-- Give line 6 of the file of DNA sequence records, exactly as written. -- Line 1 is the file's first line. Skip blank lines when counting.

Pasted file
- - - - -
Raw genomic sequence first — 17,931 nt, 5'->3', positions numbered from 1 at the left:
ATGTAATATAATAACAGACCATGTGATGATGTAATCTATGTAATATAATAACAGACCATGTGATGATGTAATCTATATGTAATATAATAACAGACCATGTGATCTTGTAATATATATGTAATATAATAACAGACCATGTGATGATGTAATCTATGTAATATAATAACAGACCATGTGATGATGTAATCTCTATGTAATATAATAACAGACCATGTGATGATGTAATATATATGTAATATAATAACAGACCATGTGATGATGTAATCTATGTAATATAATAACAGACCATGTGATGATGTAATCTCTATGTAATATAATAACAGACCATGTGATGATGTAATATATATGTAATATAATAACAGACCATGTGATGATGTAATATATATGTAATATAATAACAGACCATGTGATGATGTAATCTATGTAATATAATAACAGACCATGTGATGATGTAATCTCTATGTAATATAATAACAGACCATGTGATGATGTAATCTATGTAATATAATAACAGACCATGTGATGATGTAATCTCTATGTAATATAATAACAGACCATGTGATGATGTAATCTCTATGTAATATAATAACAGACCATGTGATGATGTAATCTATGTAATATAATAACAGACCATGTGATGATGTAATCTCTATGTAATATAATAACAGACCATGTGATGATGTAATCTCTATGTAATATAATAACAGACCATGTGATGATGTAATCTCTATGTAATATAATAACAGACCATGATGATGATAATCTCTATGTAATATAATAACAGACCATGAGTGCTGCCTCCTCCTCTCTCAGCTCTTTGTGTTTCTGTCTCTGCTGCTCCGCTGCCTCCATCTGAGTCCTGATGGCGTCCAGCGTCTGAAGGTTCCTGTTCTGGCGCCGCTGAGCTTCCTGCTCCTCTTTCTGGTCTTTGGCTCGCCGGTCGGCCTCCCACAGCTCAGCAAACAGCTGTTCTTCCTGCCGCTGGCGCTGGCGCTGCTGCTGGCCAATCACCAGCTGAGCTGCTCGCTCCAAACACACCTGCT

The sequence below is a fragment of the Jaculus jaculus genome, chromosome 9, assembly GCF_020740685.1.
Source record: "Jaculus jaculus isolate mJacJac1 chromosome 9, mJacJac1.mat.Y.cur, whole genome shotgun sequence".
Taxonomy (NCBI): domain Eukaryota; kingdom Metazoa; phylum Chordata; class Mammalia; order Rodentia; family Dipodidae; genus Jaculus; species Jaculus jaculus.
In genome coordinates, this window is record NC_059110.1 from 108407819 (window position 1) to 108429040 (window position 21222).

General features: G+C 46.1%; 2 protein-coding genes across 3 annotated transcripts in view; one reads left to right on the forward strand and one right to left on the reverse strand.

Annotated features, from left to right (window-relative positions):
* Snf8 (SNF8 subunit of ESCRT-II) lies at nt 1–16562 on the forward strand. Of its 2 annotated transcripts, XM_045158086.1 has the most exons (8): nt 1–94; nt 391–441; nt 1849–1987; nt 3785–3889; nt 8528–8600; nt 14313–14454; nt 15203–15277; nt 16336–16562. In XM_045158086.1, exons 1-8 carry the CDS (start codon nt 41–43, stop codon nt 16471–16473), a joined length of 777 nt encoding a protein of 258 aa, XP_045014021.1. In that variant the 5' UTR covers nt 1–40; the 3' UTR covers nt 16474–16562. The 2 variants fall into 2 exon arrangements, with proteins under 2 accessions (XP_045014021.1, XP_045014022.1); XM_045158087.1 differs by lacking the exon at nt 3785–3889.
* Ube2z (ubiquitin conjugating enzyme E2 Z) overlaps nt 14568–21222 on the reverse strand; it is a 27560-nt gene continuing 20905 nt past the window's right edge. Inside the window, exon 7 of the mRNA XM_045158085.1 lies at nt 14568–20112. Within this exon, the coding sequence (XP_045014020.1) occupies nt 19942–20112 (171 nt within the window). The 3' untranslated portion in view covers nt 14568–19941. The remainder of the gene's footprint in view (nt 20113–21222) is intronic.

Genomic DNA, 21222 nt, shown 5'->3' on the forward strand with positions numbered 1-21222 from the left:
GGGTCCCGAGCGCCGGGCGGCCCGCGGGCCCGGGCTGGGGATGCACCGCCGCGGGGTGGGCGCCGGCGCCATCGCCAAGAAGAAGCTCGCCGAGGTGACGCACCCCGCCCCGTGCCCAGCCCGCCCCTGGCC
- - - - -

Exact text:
In genome coordinates, this window is record NC_059110.1 from 108407819 (window position 1) to 108429040 (window position 21222).